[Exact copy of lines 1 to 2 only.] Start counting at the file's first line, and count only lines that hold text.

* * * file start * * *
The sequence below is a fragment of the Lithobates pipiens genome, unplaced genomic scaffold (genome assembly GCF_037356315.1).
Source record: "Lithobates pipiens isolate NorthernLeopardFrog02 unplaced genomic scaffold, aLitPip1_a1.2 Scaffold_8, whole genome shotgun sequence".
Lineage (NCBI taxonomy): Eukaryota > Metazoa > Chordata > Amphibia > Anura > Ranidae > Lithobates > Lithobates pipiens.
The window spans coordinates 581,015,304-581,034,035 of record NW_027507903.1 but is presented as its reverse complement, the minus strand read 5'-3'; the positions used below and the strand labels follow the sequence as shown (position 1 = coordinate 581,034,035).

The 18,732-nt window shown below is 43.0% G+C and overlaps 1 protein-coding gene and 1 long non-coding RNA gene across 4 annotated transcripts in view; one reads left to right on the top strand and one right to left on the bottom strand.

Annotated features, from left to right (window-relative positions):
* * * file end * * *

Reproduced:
The sequence below is a fragment of the Lithobates pipiens genome, unplaced genomic scaffold (genome assembly GCF_037356315.1).
Source record: "Lithobates pipiens isolate NorthernLeopardFrog02 unplaced genomic scaffold, aLitPip1_a1.2 Scaffold_8, whole genome shotgun sequence".